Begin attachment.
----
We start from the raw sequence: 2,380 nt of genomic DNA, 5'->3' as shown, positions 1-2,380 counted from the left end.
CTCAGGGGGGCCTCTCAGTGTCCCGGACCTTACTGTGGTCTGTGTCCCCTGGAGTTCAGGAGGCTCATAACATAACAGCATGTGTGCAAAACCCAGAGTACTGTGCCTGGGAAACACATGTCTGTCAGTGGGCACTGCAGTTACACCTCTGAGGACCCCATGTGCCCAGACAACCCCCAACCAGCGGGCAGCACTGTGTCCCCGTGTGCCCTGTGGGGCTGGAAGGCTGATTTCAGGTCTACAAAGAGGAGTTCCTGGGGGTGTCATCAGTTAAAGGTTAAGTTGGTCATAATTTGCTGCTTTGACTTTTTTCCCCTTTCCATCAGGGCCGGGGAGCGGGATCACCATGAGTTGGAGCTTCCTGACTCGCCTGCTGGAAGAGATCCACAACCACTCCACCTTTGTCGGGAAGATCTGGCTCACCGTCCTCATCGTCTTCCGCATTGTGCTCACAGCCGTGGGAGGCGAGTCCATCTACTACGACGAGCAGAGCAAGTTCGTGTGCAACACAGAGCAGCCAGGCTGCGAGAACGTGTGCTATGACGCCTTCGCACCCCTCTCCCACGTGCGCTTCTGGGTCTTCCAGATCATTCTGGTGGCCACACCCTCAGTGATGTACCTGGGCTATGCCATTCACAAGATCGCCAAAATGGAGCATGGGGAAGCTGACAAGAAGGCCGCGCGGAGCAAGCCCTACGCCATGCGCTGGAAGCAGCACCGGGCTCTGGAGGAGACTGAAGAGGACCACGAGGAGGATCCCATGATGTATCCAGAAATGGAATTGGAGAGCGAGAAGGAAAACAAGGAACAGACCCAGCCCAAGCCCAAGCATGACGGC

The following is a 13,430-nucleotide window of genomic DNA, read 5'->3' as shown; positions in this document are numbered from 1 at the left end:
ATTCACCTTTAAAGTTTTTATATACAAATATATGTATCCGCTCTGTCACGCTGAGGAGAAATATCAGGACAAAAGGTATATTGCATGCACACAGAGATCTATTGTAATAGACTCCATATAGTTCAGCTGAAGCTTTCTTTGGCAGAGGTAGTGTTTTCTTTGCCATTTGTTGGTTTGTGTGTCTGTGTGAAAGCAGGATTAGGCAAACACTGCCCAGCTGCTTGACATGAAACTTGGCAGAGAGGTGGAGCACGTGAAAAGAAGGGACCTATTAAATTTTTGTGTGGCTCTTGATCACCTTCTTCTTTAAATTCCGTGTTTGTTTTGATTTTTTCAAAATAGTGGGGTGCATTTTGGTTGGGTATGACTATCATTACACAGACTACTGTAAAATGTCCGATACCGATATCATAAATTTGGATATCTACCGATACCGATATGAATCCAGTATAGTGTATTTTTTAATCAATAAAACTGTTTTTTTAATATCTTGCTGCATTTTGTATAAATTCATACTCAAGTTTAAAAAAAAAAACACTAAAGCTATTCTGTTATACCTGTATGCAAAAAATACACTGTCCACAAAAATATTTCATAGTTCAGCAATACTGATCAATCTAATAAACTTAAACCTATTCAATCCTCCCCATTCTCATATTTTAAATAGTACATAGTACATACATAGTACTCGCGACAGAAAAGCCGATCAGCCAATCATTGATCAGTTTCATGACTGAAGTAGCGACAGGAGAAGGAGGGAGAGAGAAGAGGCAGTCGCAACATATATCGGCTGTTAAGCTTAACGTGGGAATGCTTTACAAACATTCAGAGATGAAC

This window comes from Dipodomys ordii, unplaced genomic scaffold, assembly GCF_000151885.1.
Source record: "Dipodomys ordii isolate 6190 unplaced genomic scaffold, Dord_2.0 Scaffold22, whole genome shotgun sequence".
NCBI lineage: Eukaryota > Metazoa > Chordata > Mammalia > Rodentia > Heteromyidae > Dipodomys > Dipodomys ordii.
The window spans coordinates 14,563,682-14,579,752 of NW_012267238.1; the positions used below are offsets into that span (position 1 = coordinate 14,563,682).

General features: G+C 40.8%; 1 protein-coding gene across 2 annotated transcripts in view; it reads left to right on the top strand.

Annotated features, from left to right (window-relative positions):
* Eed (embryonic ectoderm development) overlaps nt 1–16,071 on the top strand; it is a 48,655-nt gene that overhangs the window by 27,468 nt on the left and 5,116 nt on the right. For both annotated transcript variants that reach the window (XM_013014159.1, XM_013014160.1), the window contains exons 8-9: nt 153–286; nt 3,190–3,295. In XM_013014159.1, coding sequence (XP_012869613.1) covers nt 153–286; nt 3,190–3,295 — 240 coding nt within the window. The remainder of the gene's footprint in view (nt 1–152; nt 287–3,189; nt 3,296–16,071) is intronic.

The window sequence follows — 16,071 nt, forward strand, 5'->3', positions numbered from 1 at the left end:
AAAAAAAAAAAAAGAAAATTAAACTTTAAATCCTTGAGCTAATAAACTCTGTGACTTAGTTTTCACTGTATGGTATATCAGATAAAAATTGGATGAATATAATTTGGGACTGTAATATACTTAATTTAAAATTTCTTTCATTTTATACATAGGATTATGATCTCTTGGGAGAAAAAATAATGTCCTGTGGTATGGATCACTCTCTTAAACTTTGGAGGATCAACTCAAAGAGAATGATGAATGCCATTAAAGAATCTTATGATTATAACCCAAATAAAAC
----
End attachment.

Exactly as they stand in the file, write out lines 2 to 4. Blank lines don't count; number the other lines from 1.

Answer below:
CTCAGGGGGGCCTCTCAGTGTCCCGGACCTTACTGTGGTCTGTGTCCCCTGGAGTTCAGGAGGCTCATAACATAACAGCATGTGTGCAAAACCCAGAGTACTGTGCCTGGGAAACACATGTCTGTCAGTGGGCACTGCAGTTACACCTCTGAGGACCCCATGTGCCCAGACAACCCCCAACCAGCGGGCAGCACTGTGTCCCCGTGTGCCCTGTGGGGCTGGAAGGCTGATTTCAGGTCTACAAAGAGGAGTTCCTGGGGGTGTCATCAGTTAAAGGTTAAGTTGGTCATAATTTGCTGCTTTGACTTTTTTCCCCTTTCCATCAGGGCCGGGGAGCGGGATCACCATGAGTTGGAGCTTCCTGACTCGCCTGCTGGAAGAGATCCACAACCACTCCACCTTTGTCGGGAAGATCTGGCTCACCGTCCTCATCGTCTTCCGCATTGTGCTCACAGCCGTGGGAGGCGAGTCCATCTACTACGACGAGCAGAGCAAGTTCGTGTGCAACACAGAGCAGCCAGGCTGCGAGAACGTGTGCTATGACGCCTTCGCACCCCTCTCCCACGTGCGCTTCTGGGTCTTCCAGATCATTCTGGTGGCCACACCCTCAGTGATGTACCTGGGCTATGCCATTCACAAGATCGCCAAAATGGAGCATGGGGAAGCTGACAAGAAGGCCGCGCGGAGCAAGCCCTACGCCATGCGCTGGAAGCAGCACCGGGCTCTGGAGGAGACTGAAGAGGACCACGAGGAGGATCCCATGATGTATCCAGAAATGGAATTGGAGAGCGAGAAGGAAAACAAGGAACAGACCCAGCCCAAGCCCAAGCATGACGGC

The following is a 13,430-nucleotide window of genomic DNA, read 5'->3' as shown; positions in this document are numbered from 1 at the left end:
ATTCACCTTTAAAGTTTTTATATACAAATATATGTATCCGCTCTGTCACGCTGAGGAGAAATATCAGGACAAAAGGTATATTGCATGCACACAGAGATCTATTGTAATAGACTCCATATAGTTCAGCTGAAGCTTTCTTTGGCAGAGGTAGTGTTTTCTTTGCCATTTGTTGGTTTGTGTGTCTGTGTGAAAGCAGGATTAGGCAAACACTGCCCAGCTGCTTGACATGAAACTTGGCAGAGAGGTGGAGCACGTGAAAAGAAGGGACCTATTAAATTTTTGTGTGGCTCTTGATCACCTTCTTCTTTAAATTCCGTGTTTGTTTTGATTTTTTCAAAATAGTGGGGTGCATTTTGGTTGGGTATGACTATCATTACACAGACTACTGTAAAATGTCCGATACCGATATCATAAATTTGGATATCTACCGATACCGATATGAATCCAGTATAGTGTATTTTTTAATCAATAAAACTGTTTTTTTAATATCTTGCTGCATTTTGTATAAATTCATACTCAAGTTTAAAAAAAAAAACACTAAAGCTATTCTGTTATACCTGTATGCAAAAAATACACTGTCCACAAAAATATTTCATAGTTCAGCAATACTGATCAATCTAATAAACTTAAACCTATTCAATCCTCCCCATTCTCATATTTTAAATAGTACATAGTACATACATAGTACTCGCGACAGAAAAGCCGATCAGCCAATCATTGATCAGTTTCATGACTGAAGTAGCGACAGGAGAAGGAGGGAGAGAGAAGAGGCAGTCGCAACATATATCGGCTGTTAAGCTTAACGTGGGAATGCTTTACAAACATTCAGAGATGAAC